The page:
More smirking -but this time in a good way -over a piece in The Atlantic exploring the scary genius of Lady Gaga and her relationship with Pop. The piece takes apart her appeal as both a tastemaker and taste-buster simultaneously. This really, really captures the phenom of Gaga, though I have to admit, I was disappointed the writer (James Parker) didn’t mention Warhol, or later artistic counterparts that have so influenced one Ms. Germanotta. Maybe he were too distracted by the hat or the flaring bra.
So ends a recent column by writer Russell Smith in last week’s Globe and Mail. I pondered this line as I reviewed various favourite blogs, artworks, musicians and artists. “Personal” is a complicated matter, especially within the creative realm. Doing it well entails walking a fine, hair-thin line between insight and narcissism. Regarding the personal as “small” depends on who you’re asking, what you’re creating, and how you’re synthesizing elements of life, imagination, and observation.
I’ve always been a fan of the venerable Mr. Smith, for the way he manages to seamlessly integrate all three, while pouring in mounds of thought-provocation about the wet-dry trails of footprints that map out our contemporary lives. Last week I attended the launch of his latest book, Girl Crazy, which revolves around an established urban man’s obsession with a stripper and the seedy underbelly he is inevitably drawn to. I haven’t read it yet, but based on Smith’s past writing, as well as a recent (positive) review, it seems like a heady mix of questions around social class, the nature of modern life, the drag of adult responsibility, and the hot steaming throb of obsession ballsing the lot up. What’s more, it feels, like much of Smith’s past work, entirely shot through with a smart sensibility that embraces both male and female perceptions around the deliciously taboo two-backed beast that both scintillates and scorns our society, vampirically sucking at the humming root of desire that sits inside us all.
Just before attending Smith’s book launch, I went to an art opening featuring the work of Quebecois artist Dominique Fortin. Like the author, the personal is anything but small in her world; with references to family, friends, and her own history (and future), Fortin beautifully fuses the twin themes of epic and intimate to render the most personal moments understandable, real, and present. Ironically, the title of the exhibition is “Petits Geants” (or “Small Giants”. Fortin embraces and celebrates femininity in an epic yet intimate way that I found deeply moving as well as inspiring. Using faces and figures as her main motif, Fortin integrates the visual play of Klimt (notably with the creative use of spirals and intricate patterns, for which she employs a range of mixed media) and the graffiti ethos of Basquiat (especially in her use of text around and/or above her figures). The effect is something of a punk-rock Alice In Wonderland, with china doll-esque black and white female faces sitting atop large (sometimes winged) figures, lost (or maybe found) in a swirling, soft focus world of imprecise measurements and imperfect geometry.
One of the paintings features Fortin’s daughters as facial models, which is brave, considering the artist confessed her determination in depicting an all-around female archetype in her work. I’m not a mother, but I related to the dark-angel whimsy of her work and found myself mesmerized by the raw, aggressive scrawls and strong painterly colours, especially in the context of their contrast with the delicate-faced figures. Featuring one’s offspring as the model of that universal, and deeply powerful idea, is both brave and crazy -but overall, the show (running at the gorgeous Thompson Landry Gallery through May 9th) is totally beguiling. Fortin embraces both child-like wonder and adult desire with equal gusto, and the results pour beautifully forth on her mixed media canvases.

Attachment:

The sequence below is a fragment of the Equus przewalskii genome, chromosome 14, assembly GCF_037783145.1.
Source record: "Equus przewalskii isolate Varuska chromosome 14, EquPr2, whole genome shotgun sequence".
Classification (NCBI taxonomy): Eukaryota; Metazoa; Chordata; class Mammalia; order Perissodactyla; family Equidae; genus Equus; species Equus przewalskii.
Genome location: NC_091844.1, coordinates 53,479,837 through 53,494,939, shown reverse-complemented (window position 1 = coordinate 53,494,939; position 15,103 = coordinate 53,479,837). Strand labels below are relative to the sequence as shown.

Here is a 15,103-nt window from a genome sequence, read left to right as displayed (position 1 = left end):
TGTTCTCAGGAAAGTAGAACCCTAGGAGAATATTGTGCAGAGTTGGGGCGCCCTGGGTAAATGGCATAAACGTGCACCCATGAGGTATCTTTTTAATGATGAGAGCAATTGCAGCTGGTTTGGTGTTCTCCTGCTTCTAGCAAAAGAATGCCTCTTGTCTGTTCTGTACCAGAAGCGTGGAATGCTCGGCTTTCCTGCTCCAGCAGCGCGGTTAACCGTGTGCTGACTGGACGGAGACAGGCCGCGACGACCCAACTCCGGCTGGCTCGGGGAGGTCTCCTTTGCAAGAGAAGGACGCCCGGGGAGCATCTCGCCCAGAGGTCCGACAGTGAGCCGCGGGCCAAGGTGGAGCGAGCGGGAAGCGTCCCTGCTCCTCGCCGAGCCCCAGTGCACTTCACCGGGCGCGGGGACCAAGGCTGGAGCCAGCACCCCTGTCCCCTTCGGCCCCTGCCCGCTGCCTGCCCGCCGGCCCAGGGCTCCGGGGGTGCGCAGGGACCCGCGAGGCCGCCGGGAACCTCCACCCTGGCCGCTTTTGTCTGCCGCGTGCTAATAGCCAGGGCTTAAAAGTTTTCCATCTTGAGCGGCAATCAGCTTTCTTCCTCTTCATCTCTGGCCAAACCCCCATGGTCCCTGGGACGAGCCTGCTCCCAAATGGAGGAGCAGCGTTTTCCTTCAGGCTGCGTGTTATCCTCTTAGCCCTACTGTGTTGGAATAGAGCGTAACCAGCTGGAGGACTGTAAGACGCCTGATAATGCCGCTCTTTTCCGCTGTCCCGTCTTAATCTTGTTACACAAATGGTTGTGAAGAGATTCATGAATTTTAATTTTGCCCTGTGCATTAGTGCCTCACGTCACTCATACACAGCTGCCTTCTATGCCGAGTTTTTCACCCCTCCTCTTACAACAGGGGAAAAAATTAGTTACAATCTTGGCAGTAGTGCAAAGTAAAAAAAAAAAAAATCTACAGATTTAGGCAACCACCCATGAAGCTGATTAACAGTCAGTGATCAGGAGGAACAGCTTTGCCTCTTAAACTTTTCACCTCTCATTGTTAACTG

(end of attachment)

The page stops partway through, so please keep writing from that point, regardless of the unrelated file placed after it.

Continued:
I have a feeling I may find the same powerful mix in Smith’s words as I do in Fortin’s artwork. The “personal” as small? Only if you’re small-minded to begin with. Done well, and there’s nothing more universal -which is, at least to little ole me, makes for the most memorable art.
Like many following the crisis in Haiti, I’m left with tremendous feelings of sadness. What can I do? How can I help? Is my donation enough? What else? As a journalist, it’s been interesting to observe the various ways stories from Port au Prince are being related; some are more positive than others, but there is an undeniable emphasis on loss, which is both fitting and yet discomforting. Surely we have to start focusing on the reconstruction stories soon. Energy goes where eyes go, after all. And eyes need to be on feeding, rebuilding, doctoring, and all-around aid.
Jean-Michel Basquiat understood this concept of energy. His paintings were full of question marks: who am I where do I belong? how do I define myself -as a black man, an artist, an American? His works, utterly shaped by graffiti and street art, have a rhythm and pulse that many painters work hard at capturing. They’re not meant to be soothing, polite, or elegant, but rather, raucous, loud, and confrontational. I frequently wonder if this is owing to Basquiat’s own mixed background and the sense I get that, in his 27 short years, he was on an urgent, stabbing quest to try to fit in -on artistic as well as socio-economic levels -with a society that he knew, to some extent, would never entirely welcome him as their own. Maybe this sense helped to fuel the rage I see (and love) in his works.
I came across a book featuring his work today and was forced to pause between floor cleanings. Leafing through Life Doesn’t Frighten Me, Basquiat’s shifting sense of power, vacillating between lost rebel and confident artiste, was both enthralling and challenging. His works are a loud, exuberant complement to Maya Angelou’s proud paean to resolve in the face of massive fear and overwhelming odds.
It may sound pretentious, but I found a new power in his many works exploring black identity in the light of the Haitian tragedy. Basquiat’s father was born in Haiti, while his mother was Puerto Rican. What would he think about the events of the last few days? How would he express the magnitude of the calamity that has befallen his father’s homeland? Would he look at UN efforts and proclaim SAMO? Or might he paint, in the spirit of Angelou’s words, a defiant, fortifying tribute to the indomitable spirit of Haiti’s citizens? We will never know. But seeing his works again have, in a strange way, given me a sort of hope the news hasn’t, and perhaps, won’t. That’s okay. Maybe that’s part of the beauty -and mystery -of art.